Monday, March 30, 2009

Gardening Season is Nearly Here

The snow is gone from my south-facing back yard, but I'm obsessed with the shady side yard. It still has a stubborn crust of ice and snow.
When Clancy, my beloved 16-year-old mutt, died last year (okay that's not quite true, I had him euthanized here at home by a vet) we dug a big ol' hole in the solid clay and buried him in the side yard under the lilacs. I then planted a garden over top.
All last fall that patch of land looked like a slick, muddy mess, but I'm pretty sure it will be beautiful come spring. I placed some large jagged rocks around the bed, then sowed Asian poppy seeds that my sister in Calgary semt with assurances that they will spread like wildfire. I planted ornamental grasses, yarrow and Russian sage.
Yesterday's rain did a job on the snow and today I can see lots of crocuses and early bulbs sending out strong green shoots.
This year, I'm taking my gardening cues from this guy profiled in the Sunday Times. He says gardening should be slow, easy and green. I'm done nurturing roses. My ongoing battle with goat weed is a thing of the past. This year, easy does it in my garden. I might even try making a bottle tree.
By the way, this is my favorite Montreal garden centre. You need a car to get there, but it is totally worth the trip.

Saturday, March 28, 2009

Habitat Classified Historic Monument

Habitat, the iconic apartment complex in Montreal's Cité du Havre, has been classified as a historic monument by Quebec's Ministry of Culture.
The move comes 42 years after the tumbled building block complex was erected as an prototype housing development for Expo 67.
Architect Moshe Safdie, who designed Habitat as an unheralded 25-year-old, was on hand for the announcement.
Safdie still owns two 10th-floor apartments in Habitat. He was on hand for the announcement in Montreal yesterday. According to La Presse, he used the opportunity to announce that he plans to donate his apartments to an unspecified "public institution" to allow the general public to visit and appreciate the development.
Habitat consists of one- and two-storey apartments created out of precast concrete boxes that were staggered in three pyramids.
The 355 cubes created 148 apartments, each with a private terrace built on the roof of the unit below. The idea was to marry the tranquility and greenery of the 'surbs with the high-density housing needs of the city.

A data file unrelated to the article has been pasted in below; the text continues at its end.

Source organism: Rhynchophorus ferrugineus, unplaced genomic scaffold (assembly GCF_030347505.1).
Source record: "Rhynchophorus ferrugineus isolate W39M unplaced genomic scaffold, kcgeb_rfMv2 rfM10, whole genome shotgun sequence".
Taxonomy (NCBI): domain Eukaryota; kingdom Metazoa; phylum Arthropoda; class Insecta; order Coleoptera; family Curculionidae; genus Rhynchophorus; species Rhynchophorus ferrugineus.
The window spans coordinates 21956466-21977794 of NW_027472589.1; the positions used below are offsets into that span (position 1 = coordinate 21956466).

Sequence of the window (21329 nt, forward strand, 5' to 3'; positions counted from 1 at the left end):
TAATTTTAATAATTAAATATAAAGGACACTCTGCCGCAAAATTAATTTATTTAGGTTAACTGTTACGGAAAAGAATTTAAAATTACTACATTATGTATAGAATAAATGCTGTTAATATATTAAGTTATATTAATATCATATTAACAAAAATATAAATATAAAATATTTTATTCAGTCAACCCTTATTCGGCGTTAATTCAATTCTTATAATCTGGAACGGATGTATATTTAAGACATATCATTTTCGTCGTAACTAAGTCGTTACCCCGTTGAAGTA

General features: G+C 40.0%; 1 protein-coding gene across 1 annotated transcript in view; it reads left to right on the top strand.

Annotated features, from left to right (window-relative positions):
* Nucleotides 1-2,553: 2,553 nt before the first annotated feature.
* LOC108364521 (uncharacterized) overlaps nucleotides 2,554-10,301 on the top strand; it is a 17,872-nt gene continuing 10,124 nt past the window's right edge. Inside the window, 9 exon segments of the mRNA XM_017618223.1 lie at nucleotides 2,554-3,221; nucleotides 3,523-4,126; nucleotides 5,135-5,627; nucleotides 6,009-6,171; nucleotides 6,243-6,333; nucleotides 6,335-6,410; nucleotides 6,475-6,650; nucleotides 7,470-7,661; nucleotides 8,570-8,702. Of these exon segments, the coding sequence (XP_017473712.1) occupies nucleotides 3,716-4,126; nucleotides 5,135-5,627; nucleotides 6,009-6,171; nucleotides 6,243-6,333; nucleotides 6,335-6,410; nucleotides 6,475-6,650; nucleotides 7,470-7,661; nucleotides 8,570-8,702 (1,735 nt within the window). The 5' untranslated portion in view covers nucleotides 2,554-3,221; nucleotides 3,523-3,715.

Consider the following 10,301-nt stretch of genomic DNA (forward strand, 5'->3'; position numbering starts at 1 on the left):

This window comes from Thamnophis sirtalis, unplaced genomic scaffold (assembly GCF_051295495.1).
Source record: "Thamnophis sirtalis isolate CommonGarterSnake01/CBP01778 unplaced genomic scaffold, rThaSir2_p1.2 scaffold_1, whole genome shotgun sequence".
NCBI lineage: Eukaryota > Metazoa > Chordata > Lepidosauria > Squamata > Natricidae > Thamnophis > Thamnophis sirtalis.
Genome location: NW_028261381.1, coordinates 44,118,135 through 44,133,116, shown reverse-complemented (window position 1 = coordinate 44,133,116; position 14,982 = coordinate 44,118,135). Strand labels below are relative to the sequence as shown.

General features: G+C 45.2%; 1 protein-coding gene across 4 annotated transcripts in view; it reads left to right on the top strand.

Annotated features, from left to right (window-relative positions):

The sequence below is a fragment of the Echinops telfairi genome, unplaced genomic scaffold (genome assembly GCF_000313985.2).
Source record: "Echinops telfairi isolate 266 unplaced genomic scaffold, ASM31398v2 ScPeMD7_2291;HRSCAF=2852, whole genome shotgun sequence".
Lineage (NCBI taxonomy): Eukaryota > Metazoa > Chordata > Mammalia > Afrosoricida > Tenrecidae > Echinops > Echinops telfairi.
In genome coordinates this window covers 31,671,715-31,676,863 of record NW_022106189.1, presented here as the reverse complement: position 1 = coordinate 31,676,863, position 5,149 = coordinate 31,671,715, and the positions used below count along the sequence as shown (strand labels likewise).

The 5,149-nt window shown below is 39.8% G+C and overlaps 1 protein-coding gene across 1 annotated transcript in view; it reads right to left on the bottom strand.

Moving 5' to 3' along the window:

Built as a prototype "affordable" housing community, Habitat is now one the city's most chic addresses. There are 14 units currently on the market, ranging in price from $479,000 for two bedrooms to $858,000 for a three-bedroom. Two more are for rent, starting at $4,500 a month for a two-bedroom.
The historic designation, which covers the exterior of the building, as well as Safdie's apartments, means that Habitat's management can now apply for government funding for needed restorations.
If you'd like to get a peek inside, the design school of UQAM is organizing a free guided visit of Habitat next Saturday. You can register here

UPDATE I signed up for the UQAM-organized tour of Habitat. Sadly, I just received an email from someone at the university explaining that the automated registration system that was supposed to cap registrations at 40 has messed up and reserved places for many, many, too many people. Sadly, I didn't make the cut. Rats.

Open House Sunday 2-4 p.m.

I'll be holding an open house at 5899 David-Lewis in Côte St. Luc tomorrow. It's a pretty spectacular upper condo that was converted from a three-bedroom to a sleek one-bedroom loft with mezzanine.
It features 1,700 square feet of living space, a huge master bedroom with spacious deck, unbelievable gourmet kitchen, fireplace, cathedral ceiling and lots of light through huge windows.
Asking price is $385,000.

Depends on What You Mean By Affordable

Kristian Gravenor posted a link to the annual Demographia survey of housing affordability on his Coolopolis blog. It caught my eye, not least because the big thinkers at Demographia have listed Montreal among the cities where housing affordability has decreased in the last year. In fact, they say Montreal has tipped into the category of seriously unaffordable.